Ask For an Extension If You Can’t Meet Tax Deadline

Pull your head out from under the pillow, procrastinators, and listen up: you have an extra three days this year — until April 18 —to file your tax returns. You’re still not ready? You’re afraid you owe the IRS money, and you can’t pay? If you are one of those people who dread April, tax anxieties grow worse when the filing deadline nears. Don’t let your worries paralyze you. The one thing you should not do is put your head back under the bed covers and hope it all goes away. It won’t.

Here’s the easiest action: file for an extension. Do it yourself or get your accountant to do it for you. If you do not already have a long-suffering CPA who knows about your tendency to put this off, seek out a reputable storefront, big box, national chain tax preparer. You know the ones. Don’t trust your tax anxieties to your Cousin Eddy.

Half of your worry probably comes from fear that you’ll mess up a rushed, incomplete return and call down an IRS audit. Getting an extension will give you an extra six months to get duplicate W-2s and 1099s to replace the ones you stuck in a shoebox in the back of your closet and threw out in a cleaning frenzy. Most state governments require you to file an extension with them as well as a federal extension. Rules vary from state to state.

Filing for an  federal extension on time will get you out of a late-filing penalty. It won’t get you out of paying taxes owed. Be prepared to estimate what you think you owe when you ask for the extension. You’ll need to pay that amount by the April 18 deadline to avoid late-paying interest and penalties.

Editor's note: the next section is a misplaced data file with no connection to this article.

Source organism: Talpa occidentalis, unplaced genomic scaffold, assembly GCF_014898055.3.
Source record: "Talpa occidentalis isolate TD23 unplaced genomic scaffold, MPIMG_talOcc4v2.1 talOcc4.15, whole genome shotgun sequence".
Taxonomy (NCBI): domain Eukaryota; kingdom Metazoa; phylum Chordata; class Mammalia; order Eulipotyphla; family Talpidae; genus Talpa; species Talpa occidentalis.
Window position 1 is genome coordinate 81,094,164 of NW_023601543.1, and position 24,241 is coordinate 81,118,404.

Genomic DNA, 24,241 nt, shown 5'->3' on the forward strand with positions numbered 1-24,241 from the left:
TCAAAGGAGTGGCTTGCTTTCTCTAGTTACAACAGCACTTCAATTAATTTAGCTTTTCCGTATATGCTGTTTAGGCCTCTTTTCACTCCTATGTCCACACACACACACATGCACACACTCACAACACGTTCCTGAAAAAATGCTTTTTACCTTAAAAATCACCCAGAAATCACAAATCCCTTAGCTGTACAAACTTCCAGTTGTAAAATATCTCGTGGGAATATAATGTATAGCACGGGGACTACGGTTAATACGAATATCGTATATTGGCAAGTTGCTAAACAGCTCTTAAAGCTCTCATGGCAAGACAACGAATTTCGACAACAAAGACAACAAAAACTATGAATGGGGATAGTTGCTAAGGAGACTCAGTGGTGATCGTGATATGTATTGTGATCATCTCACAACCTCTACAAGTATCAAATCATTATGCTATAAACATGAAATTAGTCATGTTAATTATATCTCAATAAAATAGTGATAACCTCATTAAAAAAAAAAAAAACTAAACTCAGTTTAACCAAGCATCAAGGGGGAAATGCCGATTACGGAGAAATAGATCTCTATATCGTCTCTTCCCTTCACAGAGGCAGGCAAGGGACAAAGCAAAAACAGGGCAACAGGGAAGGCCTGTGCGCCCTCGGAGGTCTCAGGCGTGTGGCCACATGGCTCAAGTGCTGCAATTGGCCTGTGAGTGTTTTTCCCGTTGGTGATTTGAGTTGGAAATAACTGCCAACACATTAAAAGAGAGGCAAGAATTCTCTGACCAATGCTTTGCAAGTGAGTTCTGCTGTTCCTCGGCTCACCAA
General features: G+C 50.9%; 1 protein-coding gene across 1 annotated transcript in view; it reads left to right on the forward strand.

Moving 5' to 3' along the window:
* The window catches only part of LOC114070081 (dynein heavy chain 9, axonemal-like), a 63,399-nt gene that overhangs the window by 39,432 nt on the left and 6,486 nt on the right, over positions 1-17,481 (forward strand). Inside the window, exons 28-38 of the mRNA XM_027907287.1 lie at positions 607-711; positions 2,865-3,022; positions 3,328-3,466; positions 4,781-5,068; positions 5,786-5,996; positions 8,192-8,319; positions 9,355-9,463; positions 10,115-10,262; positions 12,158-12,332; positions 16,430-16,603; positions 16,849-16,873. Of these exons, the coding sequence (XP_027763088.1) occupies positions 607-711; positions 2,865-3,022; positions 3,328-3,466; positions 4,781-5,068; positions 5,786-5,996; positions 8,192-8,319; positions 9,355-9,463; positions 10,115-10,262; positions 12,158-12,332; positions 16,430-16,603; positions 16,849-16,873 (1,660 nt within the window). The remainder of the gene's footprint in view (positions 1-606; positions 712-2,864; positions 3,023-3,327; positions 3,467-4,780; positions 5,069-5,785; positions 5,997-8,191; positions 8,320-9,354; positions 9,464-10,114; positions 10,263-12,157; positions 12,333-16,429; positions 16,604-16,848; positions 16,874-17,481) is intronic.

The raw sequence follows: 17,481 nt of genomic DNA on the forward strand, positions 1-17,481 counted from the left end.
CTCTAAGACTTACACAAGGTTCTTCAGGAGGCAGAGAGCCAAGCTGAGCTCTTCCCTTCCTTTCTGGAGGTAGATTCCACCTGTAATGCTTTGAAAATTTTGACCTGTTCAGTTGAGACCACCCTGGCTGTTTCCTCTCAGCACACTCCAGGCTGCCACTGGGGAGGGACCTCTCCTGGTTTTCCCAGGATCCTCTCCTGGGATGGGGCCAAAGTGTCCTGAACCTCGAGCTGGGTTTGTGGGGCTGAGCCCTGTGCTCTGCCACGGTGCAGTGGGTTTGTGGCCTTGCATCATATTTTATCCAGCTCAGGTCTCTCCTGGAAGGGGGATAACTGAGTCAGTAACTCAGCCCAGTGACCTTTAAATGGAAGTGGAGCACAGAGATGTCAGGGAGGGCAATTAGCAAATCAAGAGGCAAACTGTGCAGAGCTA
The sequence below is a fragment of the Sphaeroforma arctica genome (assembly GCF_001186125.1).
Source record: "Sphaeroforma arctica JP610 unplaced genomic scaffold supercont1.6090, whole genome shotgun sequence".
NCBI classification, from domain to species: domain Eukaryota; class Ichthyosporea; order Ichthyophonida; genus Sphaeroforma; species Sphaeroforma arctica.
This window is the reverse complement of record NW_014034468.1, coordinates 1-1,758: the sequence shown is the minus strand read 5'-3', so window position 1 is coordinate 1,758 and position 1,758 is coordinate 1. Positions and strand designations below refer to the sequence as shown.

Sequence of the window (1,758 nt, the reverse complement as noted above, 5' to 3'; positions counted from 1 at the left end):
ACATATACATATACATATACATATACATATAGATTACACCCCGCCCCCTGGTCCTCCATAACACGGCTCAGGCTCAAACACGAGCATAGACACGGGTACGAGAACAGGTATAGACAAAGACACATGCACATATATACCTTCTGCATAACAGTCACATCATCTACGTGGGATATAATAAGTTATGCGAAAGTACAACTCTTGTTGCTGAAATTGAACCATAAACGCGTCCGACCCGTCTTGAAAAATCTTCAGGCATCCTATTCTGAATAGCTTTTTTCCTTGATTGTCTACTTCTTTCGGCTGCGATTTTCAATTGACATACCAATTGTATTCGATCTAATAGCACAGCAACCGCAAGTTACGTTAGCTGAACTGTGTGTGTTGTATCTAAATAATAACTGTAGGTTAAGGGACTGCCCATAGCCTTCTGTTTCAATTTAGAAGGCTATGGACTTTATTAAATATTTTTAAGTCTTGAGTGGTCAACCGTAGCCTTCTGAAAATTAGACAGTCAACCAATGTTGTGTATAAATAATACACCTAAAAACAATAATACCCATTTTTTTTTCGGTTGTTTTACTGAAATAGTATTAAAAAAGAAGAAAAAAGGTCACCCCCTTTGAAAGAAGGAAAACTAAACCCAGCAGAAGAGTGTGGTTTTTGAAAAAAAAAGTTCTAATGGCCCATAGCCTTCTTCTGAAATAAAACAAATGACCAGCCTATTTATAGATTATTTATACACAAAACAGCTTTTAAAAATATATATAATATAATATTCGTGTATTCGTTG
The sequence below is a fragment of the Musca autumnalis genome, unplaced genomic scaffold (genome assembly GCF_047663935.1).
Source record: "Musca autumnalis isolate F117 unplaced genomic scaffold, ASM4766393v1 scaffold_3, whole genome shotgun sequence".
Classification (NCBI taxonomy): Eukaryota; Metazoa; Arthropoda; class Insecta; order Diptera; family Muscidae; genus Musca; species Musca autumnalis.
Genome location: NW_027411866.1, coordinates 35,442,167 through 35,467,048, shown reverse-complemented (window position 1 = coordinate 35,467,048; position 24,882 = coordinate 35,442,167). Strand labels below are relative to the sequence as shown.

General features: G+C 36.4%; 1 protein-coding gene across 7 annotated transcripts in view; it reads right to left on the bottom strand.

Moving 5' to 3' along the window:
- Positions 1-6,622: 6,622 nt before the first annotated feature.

The other half of your tax stress may stem from the gnawing certainty in the pit of your stomach that you cannot afford to pay the money owed. If you cannot pay, ask for a payment arrangement. Get in touch with the IRS as soon as you have an estimate on the amount due. Paying installments over time will cost you fees and interest, but knowing that the option exists can relieve a lot of worry.

Paying off the IRS installments before the end of the agreement period will save you money in reduced fees and interest. Once you determine that you can finish paying early, contact the IRS and the agency will adjust your payment amounts.

You may want to consider using your credit card or taking out a personal loan to pay taxes owed. Your accountant can help you determine whether using that kind of credit will cost you less than an IRS installment agreement.

Would it help reduce your stress to learn that you are not alone? Almost 10 million taxpayers are expected to file for an extension this year. For more information on how to file for an extension, the information you’ll need to make the extension request and ways to pay, go here.




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